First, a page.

Virginia Commonwealth University professor Jon Becker recently drew the diagram below to illustrate what he identified as some of the dichotomies in our discussions about MOOCs and online higher education:
Content and community on the X-axis. Residential to non-residential on the Y-axis. I think I’d want to add more axes too – certification, cost – but golly, I make lousy diagrams.
Becker’s drawing helps highlight how most of what’s discussed (by the press, specifically) vis-a-vis the impact of technology on higher ed involves the left-hand side: that is, how technology will impact content delivery. Take, for example, the buzz about Udacity, Coursera, and edX. (The discussions also focus on the axes I’d add – how much college costs, the necessity of a college degree.)
As a result, we are overlooking a lot of other things that college provides at the other end of that X-axis: the “community” element that connects us to other learners, like-minded individuals, scholars, experts, colleagues, team members, recommendation-letter-writers and so on. And by extension, we largely ignore how technology could affect that. But I think there’s plenty of opportunity – for startups and for institutions – to use technology to enhance the community side of the equation too. Online community is, of course, part of the impetus of the first connectivist MOOCs. It’s what drives DS106. Offline, it’s what makes the network of a Harvard MBA so powerful too, I should add.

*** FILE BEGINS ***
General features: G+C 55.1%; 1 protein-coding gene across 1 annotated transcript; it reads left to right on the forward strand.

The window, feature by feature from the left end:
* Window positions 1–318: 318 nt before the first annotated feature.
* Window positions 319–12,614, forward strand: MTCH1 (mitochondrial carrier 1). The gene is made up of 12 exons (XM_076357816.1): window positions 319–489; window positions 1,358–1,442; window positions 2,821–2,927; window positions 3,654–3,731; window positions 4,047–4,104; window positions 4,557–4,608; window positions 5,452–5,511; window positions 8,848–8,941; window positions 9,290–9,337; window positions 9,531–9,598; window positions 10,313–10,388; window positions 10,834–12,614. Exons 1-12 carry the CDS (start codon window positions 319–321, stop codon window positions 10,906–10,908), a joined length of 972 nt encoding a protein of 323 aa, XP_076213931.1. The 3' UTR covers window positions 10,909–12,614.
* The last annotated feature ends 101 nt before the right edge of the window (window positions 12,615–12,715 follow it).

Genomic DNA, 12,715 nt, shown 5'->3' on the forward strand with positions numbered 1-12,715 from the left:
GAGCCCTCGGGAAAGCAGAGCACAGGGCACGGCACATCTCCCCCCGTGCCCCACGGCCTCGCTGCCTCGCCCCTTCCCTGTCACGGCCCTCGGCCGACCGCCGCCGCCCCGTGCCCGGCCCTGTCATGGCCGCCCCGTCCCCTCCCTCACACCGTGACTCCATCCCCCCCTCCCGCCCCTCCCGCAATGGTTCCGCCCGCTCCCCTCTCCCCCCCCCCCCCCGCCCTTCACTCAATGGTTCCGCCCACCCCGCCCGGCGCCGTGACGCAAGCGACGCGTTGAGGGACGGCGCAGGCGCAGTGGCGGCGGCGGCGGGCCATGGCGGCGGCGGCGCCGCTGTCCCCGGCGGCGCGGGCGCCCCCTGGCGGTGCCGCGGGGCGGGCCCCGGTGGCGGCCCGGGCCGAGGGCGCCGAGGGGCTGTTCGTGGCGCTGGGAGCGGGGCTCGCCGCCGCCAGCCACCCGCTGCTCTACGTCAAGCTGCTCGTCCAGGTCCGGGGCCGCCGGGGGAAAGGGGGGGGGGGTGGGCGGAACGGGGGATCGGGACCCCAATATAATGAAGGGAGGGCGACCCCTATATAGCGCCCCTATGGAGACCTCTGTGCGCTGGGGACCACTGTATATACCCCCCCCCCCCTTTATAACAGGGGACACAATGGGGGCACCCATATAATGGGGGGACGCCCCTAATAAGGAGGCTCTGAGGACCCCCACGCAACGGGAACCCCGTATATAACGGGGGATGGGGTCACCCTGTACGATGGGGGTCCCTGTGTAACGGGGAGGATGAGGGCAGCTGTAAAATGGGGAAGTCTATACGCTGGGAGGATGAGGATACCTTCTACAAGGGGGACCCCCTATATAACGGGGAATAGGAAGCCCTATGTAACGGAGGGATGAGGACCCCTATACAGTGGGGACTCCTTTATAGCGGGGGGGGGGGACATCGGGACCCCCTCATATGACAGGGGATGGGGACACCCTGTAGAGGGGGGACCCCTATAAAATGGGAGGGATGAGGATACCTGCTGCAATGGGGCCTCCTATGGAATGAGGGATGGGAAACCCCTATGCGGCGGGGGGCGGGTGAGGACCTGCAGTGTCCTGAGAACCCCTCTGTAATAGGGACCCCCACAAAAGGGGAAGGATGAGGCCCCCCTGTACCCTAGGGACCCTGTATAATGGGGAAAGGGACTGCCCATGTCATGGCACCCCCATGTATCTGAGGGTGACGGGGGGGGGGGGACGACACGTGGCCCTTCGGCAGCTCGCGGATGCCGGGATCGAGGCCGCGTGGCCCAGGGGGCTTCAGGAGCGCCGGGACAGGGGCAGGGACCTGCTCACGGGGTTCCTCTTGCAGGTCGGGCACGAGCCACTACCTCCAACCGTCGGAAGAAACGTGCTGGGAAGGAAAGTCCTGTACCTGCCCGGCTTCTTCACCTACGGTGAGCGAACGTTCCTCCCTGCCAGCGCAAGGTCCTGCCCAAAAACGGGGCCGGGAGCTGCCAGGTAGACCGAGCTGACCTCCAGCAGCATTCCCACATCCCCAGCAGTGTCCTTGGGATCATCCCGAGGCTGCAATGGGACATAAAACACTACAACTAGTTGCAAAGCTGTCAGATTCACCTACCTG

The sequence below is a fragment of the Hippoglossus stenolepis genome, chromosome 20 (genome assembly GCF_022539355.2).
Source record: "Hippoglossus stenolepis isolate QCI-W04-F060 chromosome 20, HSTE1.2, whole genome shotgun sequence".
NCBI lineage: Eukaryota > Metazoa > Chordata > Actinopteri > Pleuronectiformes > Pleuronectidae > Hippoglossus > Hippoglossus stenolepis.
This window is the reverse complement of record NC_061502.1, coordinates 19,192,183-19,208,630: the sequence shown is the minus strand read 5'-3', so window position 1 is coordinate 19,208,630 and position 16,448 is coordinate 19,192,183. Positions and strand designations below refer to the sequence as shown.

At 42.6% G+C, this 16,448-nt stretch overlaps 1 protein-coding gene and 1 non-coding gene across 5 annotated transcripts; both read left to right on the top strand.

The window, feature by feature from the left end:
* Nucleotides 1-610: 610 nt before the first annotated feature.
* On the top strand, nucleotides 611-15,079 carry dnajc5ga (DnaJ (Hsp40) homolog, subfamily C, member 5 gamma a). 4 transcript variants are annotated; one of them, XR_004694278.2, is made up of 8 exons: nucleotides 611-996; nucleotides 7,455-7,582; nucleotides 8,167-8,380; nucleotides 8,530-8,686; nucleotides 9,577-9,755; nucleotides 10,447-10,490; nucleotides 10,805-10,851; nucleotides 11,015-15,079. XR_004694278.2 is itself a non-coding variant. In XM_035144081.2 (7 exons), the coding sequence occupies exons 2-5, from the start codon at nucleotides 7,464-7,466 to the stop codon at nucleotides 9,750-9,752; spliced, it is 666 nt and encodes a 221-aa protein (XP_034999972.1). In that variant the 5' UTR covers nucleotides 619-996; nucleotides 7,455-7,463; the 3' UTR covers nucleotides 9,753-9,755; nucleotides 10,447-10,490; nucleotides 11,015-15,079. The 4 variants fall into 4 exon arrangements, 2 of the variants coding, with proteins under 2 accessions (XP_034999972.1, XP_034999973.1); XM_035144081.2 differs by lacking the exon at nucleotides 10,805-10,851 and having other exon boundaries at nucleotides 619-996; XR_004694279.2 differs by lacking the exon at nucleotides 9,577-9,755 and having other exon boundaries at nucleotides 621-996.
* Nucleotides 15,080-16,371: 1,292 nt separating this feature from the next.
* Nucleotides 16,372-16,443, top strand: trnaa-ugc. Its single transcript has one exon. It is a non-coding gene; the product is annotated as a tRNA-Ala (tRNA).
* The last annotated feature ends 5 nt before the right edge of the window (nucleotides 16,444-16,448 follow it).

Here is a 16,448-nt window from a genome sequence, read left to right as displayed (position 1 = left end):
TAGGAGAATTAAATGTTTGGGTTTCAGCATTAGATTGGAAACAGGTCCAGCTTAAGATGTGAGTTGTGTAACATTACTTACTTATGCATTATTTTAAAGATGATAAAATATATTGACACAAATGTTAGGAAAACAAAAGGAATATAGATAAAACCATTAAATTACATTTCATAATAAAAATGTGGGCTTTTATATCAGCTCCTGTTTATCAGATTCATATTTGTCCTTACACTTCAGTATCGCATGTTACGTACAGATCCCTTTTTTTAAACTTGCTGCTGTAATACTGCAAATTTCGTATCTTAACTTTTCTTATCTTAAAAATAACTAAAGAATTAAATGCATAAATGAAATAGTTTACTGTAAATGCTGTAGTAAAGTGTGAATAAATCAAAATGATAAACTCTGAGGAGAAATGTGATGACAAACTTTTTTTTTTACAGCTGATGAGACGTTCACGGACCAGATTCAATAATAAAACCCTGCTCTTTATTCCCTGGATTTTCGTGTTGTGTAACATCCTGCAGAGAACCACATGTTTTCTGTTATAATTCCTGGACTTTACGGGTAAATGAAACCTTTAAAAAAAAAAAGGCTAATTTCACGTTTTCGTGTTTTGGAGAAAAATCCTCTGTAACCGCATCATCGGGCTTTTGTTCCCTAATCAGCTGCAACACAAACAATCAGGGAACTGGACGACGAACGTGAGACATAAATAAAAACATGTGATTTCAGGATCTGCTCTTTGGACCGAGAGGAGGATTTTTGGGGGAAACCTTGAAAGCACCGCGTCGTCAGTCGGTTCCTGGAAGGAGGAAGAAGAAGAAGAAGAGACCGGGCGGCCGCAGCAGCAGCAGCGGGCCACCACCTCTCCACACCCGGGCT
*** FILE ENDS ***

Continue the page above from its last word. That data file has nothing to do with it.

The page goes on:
And it’s one of the things that makes Fidelis such an interesting startup.
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